My favorite restaurant so far – Branzino, Seattle

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My intention was to hit Shiro Sushi on Satuday night at the recommendation of my friend Anna. It must be good because Japanese people were stepping on each other to get to the front of the line. I would’ve had to wait two hours just for a seat at the counter. Because I die if I don’t eat every two hours, I went next-door to Branzino.
As the name implies, their speciality is Branzino, prepared very simply, whole and on the fire.
I took the last seat at the bar, which allowed me to watch the magic in the open kitchen. I started with a half dozen Kusshi oysters and a super cold and very dirty Stoli martini. Like most Pacific oysters, these are not as big, flat and loogie-like as East Coast oysters. They have a nice thick skin that gives them a little bite and pop. Not quite as sweet as a Kumamoto, the Kusshi has a pleasant and light briny flavor.

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I skipped the restaurant’s namesake because the daily market fish was a Chinook salmon (King salmon to you pale faces) served on lentils. Two of my favorite things together. This is a hardy fish. It was cooked perfectly and you really must eat the skin to get the salty crunch with the super fatty flesh. You feel like you’ve eaten a crème brûlée after eating this omega-3-athon. The part of the dish that had me schlepping naches were the lentils (A Yiddish phrase used in my family that means happy as a pig in shit). Each lentil was still firm and separate, in no danger of being mushy. Prepared with wilted spinach, shallots and white wine, I wanted to slap a French grandmother for not being able to do it as well. I wish I remembered the Washington Pinot Noir I had but it was the wine by the glass and it was fantastic.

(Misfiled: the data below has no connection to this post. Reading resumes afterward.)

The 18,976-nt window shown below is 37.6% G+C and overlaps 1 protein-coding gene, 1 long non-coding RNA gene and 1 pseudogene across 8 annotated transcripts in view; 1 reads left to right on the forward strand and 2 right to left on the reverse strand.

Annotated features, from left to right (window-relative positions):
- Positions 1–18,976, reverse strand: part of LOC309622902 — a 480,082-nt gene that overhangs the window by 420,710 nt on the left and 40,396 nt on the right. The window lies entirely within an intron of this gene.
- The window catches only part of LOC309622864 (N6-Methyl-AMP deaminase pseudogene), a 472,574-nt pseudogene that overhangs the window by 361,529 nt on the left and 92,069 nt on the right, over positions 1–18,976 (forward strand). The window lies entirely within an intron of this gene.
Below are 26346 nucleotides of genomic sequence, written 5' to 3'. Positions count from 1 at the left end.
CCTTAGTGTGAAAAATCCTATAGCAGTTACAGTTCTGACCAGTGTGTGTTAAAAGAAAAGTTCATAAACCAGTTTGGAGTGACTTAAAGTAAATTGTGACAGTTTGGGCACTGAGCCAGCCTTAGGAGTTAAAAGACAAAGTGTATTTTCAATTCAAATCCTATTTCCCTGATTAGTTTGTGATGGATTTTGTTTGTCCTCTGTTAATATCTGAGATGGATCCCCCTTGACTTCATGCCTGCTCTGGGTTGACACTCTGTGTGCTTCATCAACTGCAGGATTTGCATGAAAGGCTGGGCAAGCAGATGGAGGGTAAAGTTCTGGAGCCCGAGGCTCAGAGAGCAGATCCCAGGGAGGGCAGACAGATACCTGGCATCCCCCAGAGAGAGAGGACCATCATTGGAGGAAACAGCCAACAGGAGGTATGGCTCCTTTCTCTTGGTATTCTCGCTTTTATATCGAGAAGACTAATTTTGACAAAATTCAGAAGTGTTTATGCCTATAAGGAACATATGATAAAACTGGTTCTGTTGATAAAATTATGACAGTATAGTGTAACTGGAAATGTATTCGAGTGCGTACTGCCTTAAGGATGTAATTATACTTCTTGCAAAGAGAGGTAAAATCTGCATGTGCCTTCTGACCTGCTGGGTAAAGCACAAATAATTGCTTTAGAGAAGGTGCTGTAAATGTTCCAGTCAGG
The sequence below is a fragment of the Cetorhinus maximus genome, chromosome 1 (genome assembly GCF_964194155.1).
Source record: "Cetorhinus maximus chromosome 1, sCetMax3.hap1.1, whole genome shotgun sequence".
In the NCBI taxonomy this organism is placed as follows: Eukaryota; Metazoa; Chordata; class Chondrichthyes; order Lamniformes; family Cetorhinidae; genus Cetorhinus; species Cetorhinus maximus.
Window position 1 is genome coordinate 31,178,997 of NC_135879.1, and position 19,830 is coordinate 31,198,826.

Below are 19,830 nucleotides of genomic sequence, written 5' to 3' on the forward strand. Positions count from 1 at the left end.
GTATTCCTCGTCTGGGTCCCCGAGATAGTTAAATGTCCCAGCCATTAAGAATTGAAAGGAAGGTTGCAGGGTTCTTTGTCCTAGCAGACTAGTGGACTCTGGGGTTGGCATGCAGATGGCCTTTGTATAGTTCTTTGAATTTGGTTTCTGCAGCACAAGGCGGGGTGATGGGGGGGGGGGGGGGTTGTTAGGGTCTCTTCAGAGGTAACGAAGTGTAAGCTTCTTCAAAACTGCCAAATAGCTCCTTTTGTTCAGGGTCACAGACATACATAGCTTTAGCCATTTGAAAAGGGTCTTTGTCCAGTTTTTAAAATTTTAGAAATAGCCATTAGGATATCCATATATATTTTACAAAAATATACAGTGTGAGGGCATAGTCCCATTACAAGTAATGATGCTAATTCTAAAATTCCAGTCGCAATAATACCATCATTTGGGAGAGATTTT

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Besides the fresh and simple food, I loved this place because of how they treat the single diner. The restaurant manager (Dennis I believe) was eager to talk me through each dish and explain how things are grown or fished. The rest of the staff including the chef liked to talk as well. Not the usual, “How’s everything going,” but they wanted to talk about the food. When you’re traveling alone, that makes a big difference.
It was not cheap but I will say it’s a great value. To have wonderful and fresh local food served by people who enjoy doing what they do, you can have a fun evening. That was my entire Saturday night.

Below are the last three arcs in the circle of life of a Branzino.

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